Shared Mobility for Innovative and Inclusive Green Cities
Worldwide and in Norway, cities face challenges to reduce greenhouse gas emissions, air and noise pollution, while increasing the accessibility and liveability of residential, work and living environments to all citizens.
About the project
Car and bike sharing could provide solutions to these challenges, thanks to optimized use of vehicles, space, energy, financial and material resources, as well as potential benefits for social inclusion.
However, while shared mobility is rapidly increasing and political support is shifting in its favour (in Norway and abroad), publically funded scientific research into this phenomenon is still in its infancy. It is our primary objective to develop a comprehensive interdisciplinary understanding of the conditions that support the upscaling of shared urban mobility and define its environmental, social and economic sustainability.
Hereto, first, from a user perspective we analyse who uses car/bike sharing, why and how this affects their daily mobility patterns and subsequent CO2-emissions. Second, from a supplier perspective we envisage which organisations and business models could provide sustainable upscaling of shared mobility. And third, from a policy perspective we examine policy change/innovation, and how to define a policy mix that best supports the sustainable upscaling of car and bike sharing.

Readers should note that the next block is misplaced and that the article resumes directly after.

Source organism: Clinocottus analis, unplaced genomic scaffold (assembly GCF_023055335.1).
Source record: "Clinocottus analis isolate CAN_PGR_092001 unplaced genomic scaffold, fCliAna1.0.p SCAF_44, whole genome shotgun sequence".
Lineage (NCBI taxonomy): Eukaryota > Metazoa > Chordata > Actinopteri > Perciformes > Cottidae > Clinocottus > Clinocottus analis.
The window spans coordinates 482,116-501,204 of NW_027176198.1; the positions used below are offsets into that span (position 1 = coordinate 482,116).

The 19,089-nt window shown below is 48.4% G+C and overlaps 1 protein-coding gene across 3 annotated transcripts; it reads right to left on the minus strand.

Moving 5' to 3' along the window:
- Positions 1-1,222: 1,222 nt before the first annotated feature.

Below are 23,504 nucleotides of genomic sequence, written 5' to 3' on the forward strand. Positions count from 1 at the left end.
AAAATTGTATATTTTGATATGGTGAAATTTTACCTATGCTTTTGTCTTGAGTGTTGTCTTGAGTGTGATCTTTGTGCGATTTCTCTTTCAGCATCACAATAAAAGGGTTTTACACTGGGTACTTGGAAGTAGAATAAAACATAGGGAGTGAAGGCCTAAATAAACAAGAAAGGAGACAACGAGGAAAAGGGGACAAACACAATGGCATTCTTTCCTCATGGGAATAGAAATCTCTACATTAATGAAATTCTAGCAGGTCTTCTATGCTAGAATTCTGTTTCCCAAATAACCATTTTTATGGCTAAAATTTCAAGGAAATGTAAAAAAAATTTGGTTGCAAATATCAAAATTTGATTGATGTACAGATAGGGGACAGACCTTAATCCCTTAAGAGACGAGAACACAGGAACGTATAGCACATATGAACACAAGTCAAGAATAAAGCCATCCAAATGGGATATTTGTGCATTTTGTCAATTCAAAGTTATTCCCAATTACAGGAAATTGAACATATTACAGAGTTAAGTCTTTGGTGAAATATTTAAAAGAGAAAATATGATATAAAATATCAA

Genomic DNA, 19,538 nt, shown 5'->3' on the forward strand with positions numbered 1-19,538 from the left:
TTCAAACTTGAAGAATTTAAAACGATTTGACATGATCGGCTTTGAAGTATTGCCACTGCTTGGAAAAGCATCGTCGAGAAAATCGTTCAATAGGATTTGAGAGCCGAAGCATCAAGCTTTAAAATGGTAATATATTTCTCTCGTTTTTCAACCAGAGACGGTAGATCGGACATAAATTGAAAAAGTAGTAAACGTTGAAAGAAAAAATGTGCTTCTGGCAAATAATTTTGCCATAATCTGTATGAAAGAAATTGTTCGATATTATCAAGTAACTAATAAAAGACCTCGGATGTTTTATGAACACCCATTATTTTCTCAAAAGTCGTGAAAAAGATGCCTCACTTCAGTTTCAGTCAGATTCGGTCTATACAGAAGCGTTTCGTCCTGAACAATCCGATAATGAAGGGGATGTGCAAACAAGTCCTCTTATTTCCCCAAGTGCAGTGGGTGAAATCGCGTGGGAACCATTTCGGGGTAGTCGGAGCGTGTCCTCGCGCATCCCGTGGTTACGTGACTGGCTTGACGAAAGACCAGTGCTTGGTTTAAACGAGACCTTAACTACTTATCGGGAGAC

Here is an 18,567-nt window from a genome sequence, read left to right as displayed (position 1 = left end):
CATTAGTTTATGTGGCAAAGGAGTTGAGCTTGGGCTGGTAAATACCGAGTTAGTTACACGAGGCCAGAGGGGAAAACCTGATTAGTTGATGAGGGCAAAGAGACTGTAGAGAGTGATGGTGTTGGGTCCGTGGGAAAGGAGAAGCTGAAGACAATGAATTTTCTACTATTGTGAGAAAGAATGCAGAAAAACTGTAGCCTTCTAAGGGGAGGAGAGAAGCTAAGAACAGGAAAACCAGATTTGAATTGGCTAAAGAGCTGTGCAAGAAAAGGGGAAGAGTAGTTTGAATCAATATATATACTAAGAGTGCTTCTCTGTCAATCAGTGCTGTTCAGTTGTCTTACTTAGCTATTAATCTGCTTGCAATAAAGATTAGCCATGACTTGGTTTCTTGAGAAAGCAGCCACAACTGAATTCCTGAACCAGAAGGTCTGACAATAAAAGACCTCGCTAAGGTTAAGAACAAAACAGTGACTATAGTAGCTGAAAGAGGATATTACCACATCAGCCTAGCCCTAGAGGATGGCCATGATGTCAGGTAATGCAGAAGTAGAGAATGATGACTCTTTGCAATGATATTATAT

Anticipated Norwegian insights will be contrasted with findings from the Netherlands. The consortium consists of an interdisciplinary group of Norwegian and Dutch researchers, as well as a user group of societal stakeholders. Knowledge is communicated via scientific publications, reports and interactive national and international stakeholder workshops, and is expected to support policy innovations and increase the innovative potential amongst shared mobility suppliers.
This project is part of the Shared Mobility and Car Sharing research project (in Norwegian) at the Institute of Transport Economics.
To develop a comprehensive understanding of the conditions that support the upscaling of shared urban mobility and define its environmental, social and economic sustainability, from supply, demand and institutional perspectives.
- To understand the socio-demographic and geographic backgrounds, attitudes, motivations and mobility practises of current and prospective car and bike sharers
- To envisage which shared mobility organisations and business models are most likely to succeed in the sustainable upscaling of shared mobility
- To assess which factors explain policy change and innovation, and which (mixes of) policy goals, rationales and instruments are most successful to the sustainable upscaling of car and bike sharing
The total grant award was for NOK 7 000 000.
January 2016 - September 2020